More than 200,000 military veterans live throughout Southeast Michigan. These men and women who reside among us today have fought on behalf of our nation in military campaigns stretching as far back as World War II over 75 years ago.
On Veterans Day, we want to honor all our fellow veterans in a way that improves our national security and saves lives on the battlefield.
As veterans of Operation Iraqi Freedom (OIF) and Operation Enduring Freedom (OEF), we have personally witnessed our brave men and women put at risk not to protect their fellow soldiers, sailors, airmen, Marines, or civilians, but to protect fuel trucks. In recent conflicts, fuel convoys have been among our enemies’ favorite targets, making the transportation of fuel to bases and troops in war zones an especially dangerous job that can often result in casualties.
Many of our fellow veterans have spoken out to condemn how the United States’ dependence on oil risks the lives of our men and women in uniform because we have all witnessed the grave consequences of such dependence. Our military understands the personal and financial consequences of our overreliance on oil. After all, every $10 increase in the price of a barrel of oil means a $1.3 billion increase in operating costs for the Pentagon. And a 2010 study found that an estimated $8 trillion has been spent protecting oil cargoes in the Persian Gulf since 1976, even though only 10% of that oil goes to the United States.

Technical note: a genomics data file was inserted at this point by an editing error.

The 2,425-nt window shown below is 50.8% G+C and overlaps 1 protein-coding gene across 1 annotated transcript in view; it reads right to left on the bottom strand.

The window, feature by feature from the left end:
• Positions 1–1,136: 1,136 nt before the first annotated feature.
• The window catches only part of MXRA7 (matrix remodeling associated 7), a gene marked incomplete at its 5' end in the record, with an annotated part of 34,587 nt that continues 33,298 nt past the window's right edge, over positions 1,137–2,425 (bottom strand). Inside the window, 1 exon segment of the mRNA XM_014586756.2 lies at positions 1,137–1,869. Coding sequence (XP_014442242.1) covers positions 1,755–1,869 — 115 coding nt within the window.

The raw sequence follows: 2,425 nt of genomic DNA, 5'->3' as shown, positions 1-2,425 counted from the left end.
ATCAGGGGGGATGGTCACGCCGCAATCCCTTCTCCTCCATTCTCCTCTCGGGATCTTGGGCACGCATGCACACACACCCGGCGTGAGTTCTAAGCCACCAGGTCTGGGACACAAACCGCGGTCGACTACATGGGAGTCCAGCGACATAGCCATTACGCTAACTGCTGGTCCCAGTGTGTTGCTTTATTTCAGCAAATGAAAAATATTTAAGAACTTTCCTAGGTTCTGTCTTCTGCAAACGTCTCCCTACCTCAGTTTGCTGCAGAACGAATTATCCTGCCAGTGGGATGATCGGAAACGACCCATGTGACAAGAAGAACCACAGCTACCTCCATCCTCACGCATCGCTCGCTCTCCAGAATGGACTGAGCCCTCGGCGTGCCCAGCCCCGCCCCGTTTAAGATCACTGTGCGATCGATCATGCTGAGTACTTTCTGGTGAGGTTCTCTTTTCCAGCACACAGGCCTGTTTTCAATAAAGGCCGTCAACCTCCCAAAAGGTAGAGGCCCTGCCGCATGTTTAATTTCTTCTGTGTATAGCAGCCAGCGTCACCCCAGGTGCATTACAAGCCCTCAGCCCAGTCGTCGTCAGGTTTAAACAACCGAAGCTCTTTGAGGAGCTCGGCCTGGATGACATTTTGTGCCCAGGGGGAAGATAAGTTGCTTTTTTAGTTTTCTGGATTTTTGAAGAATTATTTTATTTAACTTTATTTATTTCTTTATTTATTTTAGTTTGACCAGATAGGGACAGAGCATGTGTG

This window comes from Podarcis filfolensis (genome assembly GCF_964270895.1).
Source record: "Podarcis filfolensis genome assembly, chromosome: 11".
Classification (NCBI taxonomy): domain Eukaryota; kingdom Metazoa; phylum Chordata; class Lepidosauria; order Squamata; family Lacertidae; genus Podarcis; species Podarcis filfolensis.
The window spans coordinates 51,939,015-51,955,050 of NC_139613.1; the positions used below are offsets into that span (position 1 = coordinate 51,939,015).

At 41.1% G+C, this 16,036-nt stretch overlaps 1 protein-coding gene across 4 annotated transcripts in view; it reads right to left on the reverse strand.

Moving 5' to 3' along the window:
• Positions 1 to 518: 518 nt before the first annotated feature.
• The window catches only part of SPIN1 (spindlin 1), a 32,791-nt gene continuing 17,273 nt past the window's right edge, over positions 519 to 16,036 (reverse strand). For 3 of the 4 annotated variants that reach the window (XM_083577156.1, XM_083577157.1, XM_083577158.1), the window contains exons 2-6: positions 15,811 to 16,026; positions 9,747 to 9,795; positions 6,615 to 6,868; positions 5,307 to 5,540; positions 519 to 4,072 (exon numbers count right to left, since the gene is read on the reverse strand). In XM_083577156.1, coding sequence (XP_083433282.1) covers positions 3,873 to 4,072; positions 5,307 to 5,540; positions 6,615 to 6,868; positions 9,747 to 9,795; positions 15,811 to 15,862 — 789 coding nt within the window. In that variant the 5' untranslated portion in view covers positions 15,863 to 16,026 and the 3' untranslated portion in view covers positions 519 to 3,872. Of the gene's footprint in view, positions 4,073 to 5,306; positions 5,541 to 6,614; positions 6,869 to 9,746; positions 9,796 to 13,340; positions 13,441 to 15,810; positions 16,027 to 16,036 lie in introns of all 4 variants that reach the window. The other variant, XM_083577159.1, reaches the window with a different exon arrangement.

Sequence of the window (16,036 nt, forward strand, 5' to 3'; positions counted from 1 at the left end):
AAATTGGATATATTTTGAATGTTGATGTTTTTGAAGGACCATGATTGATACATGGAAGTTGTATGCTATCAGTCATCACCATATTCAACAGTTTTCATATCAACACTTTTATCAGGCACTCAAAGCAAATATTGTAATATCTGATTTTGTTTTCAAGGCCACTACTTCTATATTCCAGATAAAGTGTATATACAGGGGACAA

Our military leadership has taken strong first steps in weaning the United States off oil so as to protect the lives of our men and women on the frontlines. For example, towards the end of OEF, several Marine units in Afghanistan started using solar panels to power lights and charge batteries needed for patrolling. This asset decreased their reliance of diesel powered generators and directly led to the reduction of the number of fuel convoys that could be targeted by the enemy on the battlefield.
And given that 70 percent of all oil consumed in the United States is being used for transportation, increasing the efficiency of our vehicles is a critical step. After all, our current fuel economy and emissions standards for vehicles are expected to save the United States 12 billion barrels of oil by the time it’s fully implemented.
Thus, our message to our automakers here in Detroit is this: keep Michigan and America strong by aligning with current fuel economy standards for vehicle fleets. History is strewn with examples of Detroit’s economic and national security leadership, and no greater example can be found then when Detroit was called upon by F.D.R. to become “the great arsenal of democracy,” converting automobile production to manufacturing military devices critical for victory in World War II.
So honor our veterans by continuing to reduce our dependence on oil and pulling our men and women in uniform out of the line of fire.
Joe Tate is a Marine Corps veteran, Sarah Barbo is an Army veteran, and Tripp Adams is a Navy and Army veteran. They are members of Truman National Security Project. Views expressed are their own.
Read the article in the Detroit Free Press here.